The Philadelphia Department of Public Health (PDPH) Division of Disease Control conducts weekly influenza surveillance using chief complaints from Emergency Departments, influenza-like illness visit data, laboratory-based surveillance and institutional surveillance during flu season. The results of this surveillance are posted here every Friday in the season.

Click here for more information on Influenza, including how and when to report a case and other disease guidance.

Click here to download the last weekly report of influenza activity (from May 7, 2017 through May 13, 2017) in a printable format.


There were 6 cases of severe influenza (Philadelphia resident, positive by rapid test, PCR or culture, and hospitalized for = 24 hrs.) in Philadelphia during week19. Influenza A activity has reached baseline levels (data not shown). Influenza B activity declined again, and is approaching low, off season levels. Influenza-like illnesses (ILI) at emergency departments and pediatric ambulatory clinics remained at low levels for week 19. There have been a total of 30 outbreaks (= 1 case of laboratory confirmed influenza) in long-term care facilities for the 2016-2017 season. Twenty-one influenza-associated deaths have been reported for the season. No pediatric influenza-associated deaths have been reported.

Summary Table of Influenza and Influenza-like Illness Activity for Philadelphia

Surveillance Type Compared to Week of 04/30-05/06 Compared to 3 Year Seasonal* Mean
Hosp. ED Fever/flu visits -
Peds. Clinic ILI
Laboratory Influenza Surveillance
= Above 10% of comparison group
- = Equivalent to comparison group (-10% to +10%)
= Below 10% of comparison group
N/R = Data Not Reported

Philadelphia Hospitalized Influenza Cases By Age Group
October 1, 2016 - May 13, 2017

Philadelphia Hospital Influenza Cases by Age Group

Laboratory-based Surveillance for Influenza A: Philadelphia, 2013/2014 through 2016/2017 Seasons
Influenza-like illness at Philadelphia Emergency Departments and Pediatric Ambulatory Clinics, 2016-2017


Flu activity has peaked and continues to decline for week 19. The flu activity code is “sporadic.” Flu activity was low in all regions of the state. From 10/02/16 to 5/13/17, there were 70,447 flu cases (positive by rapid test, PCR, or culture). There were 50,508 (71.7%) Influenza A cases,19,693 (28.0%) Influenza B cases and 246 (0.3%) unknown cases. 585 cases made up the season-to-date influenza sub-typing results from state public health labs. Influenza A/H3 made up 83.4% of the positive cases followed by Influenza B/Victoria (7.5%), Other (5.0%) and Influenza B (4.1%). One influenza-associated death was reported this week. The influenza-associated death count is 145 for the 2016-2017 flu season, including four pediatric influenza-associated deaths.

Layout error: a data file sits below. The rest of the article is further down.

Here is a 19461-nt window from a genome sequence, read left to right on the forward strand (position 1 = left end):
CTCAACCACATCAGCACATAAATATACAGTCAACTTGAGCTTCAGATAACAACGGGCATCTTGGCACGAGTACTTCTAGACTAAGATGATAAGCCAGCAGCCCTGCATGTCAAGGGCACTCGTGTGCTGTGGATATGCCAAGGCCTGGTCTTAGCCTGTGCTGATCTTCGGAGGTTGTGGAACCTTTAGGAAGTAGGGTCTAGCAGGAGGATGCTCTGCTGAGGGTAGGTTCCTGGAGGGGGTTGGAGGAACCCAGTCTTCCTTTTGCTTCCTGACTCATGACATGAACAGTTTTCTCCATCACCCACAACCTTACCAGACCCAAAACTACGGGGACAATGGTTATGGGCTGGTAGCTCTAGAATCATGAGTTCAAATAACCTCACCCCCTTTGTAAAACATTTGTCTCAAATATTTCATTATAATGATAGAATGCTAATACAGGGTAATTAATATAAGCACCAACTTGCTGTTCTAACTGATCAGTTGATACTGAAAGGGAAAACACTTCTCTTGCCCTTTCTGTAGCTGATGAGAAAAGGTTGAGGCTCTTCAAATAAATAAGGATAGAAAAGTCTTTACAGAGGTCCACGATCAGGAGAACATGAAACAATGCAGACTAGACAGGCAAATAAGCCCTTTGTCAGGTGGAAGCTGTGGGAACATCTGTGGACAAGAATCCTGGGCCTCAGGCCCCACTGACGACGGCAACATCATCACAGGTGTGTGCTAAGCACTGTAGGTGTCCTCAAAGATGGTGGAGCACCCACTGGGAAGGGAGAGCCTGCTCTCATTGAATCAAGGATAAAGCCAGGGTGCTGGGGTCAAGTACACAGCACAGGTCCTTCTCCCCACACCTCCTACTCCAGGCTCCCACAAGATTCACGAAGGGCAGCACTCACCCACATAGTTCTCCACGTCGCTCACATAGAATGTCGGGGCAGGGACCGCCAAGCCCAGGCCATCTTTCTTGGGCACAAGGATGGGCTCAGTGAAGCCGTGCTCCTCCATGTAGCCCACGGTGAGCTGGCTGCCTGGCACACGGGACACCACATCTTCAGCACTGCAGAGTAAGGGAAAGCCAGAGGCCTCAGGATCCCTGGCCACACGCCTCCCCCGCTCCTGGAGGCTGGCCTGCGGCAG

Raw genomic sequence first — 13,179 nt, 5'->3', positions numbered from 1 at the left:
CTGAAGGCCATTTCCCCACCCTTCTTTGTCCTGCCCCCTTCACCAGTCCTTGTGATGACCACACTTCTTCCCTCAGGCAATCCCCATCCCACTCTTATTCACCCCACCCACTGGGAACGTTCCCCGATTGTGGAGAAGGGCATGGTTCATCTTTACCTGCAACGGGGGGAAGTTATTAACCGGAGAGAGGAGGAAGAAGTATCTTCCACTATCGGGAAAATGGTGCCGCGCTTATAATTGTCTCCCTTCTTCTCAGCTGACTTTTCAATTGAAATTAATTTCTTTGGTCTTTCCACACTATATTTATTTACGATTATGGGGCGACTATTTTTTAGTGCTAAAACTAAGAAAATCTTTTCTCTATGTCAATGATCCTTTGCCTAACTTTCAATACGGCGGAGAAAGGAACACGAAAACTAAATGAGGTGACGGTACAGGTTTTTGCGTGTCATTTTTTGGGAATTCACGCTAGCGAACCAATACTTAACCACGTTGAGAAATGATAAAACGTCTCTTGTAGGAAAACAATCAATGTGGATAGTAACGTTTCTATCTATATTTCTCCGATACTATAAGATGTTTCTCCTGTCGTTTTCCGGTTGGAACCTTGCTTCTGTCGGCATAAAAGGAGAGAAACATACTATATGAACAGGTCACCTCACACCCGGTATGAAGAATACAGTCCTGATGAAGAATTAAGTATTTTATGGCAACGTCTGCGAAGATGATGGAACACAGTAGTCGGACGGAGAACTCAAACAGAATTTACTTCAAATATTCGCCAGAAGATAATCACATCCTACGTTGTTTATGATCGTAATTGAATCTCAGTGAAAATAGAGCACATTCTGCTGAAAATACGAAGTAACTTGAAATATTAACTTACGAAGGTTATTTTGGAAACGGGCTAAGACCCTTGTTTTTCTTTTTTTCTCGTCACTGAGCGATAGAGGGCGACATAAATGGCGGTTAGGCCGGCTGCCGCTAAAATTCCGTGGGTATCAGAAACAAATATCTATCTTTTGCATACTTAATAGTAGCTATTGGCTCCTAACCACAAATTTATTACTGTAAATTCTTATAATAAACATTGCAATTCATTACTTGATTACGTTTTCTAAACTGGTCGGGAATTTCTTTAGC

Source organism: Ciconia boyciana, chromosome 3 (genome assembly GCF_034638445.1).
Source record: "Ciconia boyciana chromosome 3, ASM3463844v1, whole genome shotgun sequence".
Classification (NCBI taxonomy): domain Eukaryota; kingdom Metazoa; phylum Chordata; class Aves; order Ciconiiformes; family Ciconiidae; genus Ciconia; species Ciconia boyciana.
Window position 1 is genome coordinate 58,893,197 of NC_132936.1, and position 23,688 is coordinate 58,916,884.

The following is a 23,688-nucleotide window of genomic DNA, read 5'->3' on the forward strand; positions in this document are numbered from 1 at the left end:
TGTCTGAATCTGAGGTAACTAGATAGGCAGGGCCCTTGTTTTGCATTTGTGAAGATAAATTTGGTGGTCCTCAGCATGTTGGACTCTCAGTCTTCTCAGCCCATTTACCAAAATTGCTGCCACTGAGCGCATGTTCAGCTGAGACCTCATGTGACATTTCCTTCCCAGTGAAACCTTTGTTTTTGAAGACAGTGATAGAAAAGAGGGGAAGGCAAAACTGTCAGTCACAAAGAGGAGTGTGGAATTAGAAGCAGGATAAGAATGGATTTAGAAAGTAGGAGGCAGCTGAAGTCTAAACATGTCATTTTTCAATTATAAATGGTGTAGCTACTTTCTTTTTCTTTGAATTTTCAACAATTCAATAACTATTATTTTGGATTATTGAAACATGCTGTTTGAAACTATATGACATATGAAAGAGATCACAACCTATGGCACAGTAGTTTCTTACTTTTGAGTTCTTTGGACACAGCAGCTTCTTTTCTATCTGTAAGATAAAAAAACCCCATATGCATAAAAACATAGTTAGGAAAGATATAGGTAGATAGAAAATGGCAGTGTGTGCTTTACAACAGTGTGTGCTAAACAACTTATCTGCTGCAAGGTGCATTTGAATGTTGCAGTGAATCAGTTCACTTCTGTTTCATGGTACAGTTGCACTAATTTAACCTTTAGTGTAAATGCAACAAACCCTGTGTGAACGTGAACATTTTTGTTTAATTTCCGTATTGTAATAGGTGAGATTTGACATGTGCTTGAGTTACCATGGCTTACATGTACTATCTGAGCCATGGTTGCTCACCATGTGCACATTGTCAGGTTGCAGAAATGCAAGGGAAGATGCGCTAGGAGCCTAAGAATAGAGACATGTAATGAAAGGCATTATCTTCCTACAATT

United States

Flu activity decreased in the U.S. during week 19. The percentage of respiratory specimens that tested positive for influenza in clinical laboratories decreased. 9,528 specimens were tested at clinical laboratories and 415 (4.4%) specimens tested positive for influenza. 103 (24.8%) specimens tested positive for Influenza A and 312 (75.2%) specimens tested positive for Influenza B. 292 specimens were tested at public health labs and 81 (27.7%) specimens tested positive. Influenza B was the most frequently identified influenza virus that was reported by public health labs. The majority of recently circulating influenza viruses are susceptible to oseltamivir, zanamivir and peramivir. Although, rare sporadic instances of oseltamivir-resistant and peramivir-resistant influenza A (H1N1)pdm09 viruses and oseltamivir-resistant influenza A (H3N2) viruses have been detected worldwide. The proportion of deaths due to pneumonia and influenza was below the system-specific epidemic threshold for the National Center for Health Statistics Mortality Surveillance System. One influenza-associated pediatric death was reported to the CDC during week 19, bringing the total count to 92 for the 2016-2017 flu season. Between 10/01/16 and 5/13/17, a cumulative rate of 64.7 laboratory-confirmed influenza-associated hospitalizations per 100,000 population was reported. The proportion of people visiting their health care provider for ILI was 1.3%, which is below the national baseline of 2.2%. Arizona experienced low ILI activity. Forty-seven states, including Delaware, New Jersey and Pennsylvania experienced minimal ILI activity. Five states reported that the geographic spread of influenza was regional. New Jersey and seven other states reported local influenza activity. Thirty-six states, including Delaware and Pennsylvania, reported sporadic influenza activity. Kansas reported no influenza activity.

Updated: 05/19/2017